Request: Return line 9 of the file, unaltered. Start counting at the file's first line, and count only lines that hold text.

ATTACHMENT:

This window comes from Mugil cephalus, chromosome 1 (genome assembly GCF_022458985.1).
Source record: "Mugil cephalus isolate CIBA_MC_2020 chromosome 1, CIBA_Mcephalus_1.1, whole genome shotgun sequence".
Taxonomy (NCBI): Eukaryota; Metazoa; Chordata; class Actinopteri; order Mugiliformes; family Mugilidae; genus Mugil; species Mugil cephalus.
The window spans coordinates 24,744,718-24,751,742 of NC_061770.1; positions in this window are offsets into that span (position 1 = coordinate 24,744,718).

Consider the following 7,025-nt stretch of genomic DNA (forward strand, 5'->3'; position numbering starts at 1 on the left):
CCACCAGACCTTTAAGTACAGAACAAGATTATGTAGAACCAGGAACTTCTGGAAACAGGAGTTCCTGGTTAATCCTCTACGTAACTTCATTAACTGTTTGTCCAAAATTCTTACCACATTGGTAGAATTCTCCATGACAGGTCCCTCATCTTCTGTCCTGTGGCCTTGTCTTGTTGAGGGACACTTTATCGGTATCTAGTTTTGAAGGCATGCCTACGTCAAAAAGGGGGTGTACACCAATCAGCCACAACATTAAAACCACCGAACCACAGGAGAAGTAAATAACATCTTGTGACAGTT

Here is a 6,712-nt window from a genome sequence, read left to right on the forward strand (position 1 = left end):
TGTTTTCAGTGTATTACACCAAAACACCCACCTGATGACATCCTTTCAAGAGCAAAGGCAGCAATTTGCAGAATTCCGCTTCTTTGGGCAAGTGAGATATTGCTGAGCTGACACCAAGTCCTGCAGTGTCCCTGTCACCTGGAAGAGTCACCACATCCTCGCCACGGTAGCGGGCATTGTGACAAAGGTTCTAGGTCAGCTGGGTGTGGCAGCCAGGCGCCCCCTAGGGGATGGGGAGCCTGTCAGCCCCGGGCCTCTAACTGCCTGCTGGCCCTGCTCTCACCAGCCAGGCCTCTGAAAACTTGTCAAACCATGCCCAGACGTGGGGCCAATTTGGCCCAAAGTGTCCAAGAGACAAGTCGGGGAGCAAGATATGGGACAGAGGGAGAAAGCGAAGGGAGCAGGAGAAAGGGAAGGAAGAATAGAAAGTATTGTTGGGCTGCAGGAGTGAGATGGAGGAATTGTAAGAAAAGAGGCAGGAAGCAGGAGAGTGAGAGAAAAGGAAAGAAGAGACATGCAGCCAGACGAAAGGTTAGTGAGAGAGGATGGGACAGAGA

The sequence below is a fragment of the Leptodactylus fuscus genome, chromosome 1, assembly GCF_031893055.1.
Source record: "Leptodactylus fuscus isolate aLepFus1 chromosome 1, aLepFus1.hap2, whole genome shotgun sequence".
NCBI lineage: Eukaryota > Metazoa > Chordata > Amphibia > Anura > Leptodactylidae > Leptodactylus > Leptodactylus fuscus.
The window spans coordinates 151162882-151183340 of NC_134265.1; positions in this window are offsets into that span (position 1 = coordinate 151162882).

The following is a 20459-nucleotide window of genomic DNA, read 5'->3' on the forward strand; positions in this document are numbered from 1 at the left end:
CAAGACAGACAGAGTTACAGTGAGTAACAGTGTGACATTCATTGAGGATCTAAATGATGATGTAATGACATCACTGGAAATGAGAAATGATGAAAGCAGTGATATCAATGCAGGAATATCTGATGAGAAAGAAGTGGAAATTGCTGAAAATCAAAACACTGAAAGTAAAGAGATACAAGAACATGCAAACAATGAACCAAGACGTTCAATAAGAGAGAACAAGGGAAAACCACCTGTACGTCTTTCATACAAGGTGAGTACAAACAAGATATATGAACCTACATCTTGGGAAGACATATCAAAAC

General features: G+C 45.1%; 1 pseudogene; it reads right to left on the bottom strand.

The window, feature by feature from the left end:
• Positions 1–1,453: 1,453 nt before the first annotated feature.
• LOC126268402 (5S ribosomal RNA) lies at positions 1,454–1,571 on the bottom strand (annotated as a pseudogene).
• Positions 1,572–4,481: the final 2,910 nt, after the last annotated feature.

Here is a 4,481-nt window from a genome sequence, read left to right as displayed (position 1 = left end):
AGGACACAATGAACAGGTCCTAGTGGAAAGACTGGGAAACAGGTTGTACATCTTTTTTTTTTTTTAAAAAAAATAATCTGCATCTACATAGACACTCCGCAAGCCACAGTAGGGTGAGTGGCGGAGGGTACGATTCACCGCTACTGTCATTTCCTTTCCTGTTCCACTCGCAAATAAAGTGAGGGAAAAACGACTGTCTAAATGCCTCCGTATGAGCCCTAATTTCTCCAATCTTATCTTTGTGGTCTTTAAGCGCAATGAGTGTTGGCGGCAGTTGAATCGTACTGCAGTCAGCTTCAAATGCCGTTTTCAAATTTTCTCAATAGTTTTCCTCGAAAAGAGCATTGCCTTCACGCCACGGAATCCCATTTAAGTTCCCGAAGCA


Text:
The sequence below is a fragment of the Leptodactylus fuscus genome, chromosome 1, assembly GCF_031893055.1.